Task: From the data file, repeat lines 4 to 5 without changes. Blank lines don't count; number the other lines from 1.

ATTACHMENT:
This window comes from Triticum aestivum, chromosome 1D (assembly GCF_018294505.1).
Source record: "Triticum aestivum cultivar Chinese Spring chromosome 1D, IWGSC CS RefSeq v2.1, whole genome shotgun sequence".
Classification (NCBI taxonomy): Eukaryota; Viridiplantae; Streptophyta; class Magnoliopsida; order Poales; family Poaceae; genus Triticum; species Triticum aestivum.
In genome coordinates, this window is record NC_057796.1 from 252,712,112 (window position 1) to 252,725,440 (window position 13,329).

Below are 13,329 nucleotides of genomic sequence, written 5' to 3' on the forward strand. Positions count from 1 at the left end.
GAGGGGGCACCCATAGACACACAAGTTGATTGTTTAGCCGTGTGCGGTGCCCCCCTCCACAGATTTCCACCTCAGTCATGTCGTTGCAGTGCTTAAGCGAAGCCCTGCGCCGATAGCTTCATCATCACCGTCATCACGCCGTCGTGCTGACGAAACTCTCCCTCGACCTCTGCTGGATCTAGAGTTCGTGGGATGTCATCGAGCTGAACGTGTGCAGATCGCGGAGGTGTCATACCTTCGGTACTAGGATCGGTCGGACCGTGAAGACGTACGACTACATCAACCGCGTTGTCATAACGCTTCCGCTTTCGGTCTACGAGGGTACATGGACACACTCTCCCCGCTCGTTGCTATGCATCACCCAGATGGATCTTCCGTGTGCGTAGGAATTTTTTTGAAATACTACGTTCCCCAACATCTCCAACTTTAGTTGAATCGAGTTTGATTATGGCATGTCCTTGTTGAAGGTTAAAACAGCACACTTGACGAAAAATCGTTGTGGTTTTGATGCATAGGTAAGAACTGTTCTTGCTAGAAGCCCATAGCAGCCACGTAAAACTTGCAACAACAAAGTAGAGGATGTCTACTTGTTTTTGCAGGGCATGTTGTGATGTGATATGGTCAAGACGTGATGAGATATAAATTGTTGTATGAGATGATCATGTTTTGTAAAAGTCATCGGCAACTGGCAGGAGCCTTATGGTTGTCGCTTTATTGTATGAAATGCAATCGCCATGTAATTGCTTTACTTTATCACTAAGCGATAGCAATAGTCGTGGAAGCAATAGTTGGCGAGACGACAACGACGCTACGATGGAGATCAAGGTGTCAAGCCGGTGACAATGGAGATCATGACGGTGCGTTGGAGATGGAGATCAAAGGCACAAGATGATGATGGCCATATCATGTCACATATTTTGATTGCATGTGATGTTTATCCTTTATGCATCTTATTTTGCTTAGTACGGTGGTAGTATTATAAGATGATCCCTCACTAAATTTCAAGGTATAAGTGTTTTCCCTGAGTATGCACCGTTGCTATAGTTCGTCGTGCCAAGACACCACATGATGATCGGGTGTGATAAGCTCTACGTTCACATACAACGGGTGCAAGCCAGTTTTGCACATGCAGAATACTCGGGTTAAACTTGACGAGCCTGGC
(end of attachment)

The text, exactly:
In genome coordinates, this window is record NC_057796.1 from 252,712,112 (window position 1) to 252,725,440 (window position 13,329).

Below are 13,329 nucleotides of genomic sequence, written 5' to 3' on the forward strand. Positions count from 1 at the left end.